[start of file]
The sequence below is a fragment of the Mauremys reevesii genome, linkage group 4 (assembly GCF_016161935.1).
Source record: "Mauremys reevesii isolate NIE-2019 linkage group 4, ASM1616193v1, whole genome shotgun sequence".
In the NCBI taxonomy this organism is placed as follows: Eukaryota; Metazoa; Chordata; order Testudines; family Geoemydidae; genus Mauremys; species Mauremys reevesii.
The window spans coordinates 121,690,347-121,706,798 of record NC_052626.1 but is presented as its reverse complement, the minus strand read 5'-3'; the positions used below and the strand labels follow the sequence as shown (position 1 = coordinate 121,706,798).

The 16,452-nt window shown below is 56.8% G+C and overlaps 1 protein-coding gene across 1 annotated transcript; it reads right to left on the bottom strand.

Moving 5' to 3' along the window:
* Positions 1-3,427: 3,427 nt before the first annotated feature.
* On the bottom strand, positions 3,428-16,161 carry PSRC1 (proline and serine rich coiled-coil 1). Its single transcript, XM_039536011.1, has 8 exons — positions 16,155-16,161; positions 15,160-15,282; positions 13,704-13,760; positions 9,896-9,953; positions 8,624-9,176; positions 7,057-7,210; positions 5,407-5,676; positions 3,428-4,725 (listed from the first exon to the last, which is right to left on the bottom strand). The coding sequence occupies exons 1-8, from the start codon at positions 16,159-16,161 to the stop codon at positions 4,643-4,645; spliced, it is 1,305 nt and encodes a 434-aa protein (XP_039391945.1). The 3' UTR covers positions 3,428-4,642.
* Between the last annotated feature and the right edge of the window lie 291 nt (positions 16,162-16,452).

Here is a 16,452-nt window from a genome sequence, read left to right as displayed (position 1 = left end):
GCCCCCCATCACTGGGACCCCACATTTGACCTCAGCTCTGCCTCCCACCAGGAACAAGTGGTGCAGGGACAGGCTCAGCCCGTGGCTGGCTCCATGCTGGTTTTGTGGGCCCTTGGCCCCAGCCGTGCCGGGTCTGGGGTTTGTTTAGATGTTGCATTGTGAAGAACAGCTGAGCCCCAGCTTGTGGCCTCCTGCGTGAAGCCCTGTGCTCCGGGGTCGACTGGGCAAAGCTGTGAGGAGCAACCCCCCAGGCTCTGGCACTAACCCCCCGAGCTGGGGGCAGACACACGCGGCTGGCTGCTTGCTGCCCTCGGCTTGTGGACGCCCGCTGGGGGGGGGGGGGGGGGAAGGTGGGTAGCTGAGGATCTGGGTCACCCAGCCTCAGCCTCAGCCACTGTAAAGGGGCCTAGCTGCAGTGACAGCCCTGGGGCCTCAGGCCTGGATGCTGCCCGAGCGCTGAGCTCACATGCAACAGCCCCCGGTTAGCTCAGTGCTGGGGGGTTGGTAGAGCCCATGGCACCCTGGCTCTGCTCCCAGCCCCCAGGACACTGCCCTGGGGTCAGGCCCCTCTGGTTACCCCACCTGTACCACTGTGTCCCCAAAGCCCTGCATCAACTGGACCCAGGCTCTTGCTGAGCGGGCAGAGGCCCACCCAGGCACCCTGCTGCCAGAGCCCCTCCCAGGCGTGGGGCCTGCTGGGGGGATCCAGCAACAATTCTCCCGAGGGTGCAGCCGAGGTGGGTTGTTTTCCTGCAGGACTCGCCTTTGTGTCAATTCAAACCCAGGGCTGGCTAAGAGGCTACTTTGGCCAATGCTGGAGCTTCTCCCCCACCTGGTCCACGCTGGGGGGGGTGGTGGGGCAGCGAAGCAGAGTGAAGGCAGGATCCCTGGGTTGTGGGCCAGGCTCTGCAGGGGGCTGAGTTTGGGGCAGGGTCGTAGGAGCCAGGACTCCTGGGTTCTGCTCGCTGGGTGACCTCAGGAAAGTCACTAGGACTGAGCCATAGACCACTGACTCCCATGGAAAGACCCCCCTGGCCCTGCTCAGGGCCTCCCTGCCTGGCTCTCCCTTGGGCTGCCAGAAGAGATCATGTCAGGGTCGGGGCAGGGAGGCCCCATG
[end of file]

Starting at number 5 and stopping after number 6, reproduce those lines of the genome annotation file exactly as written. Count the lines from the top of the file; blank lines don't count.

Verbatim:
The 16,452-nt window shown below is 56.8% G+C and overlaps 1 protein-coding gene across 1 annotated transcript; it reads right to left on the bottom strand.

Moving 5' to 3' along the window: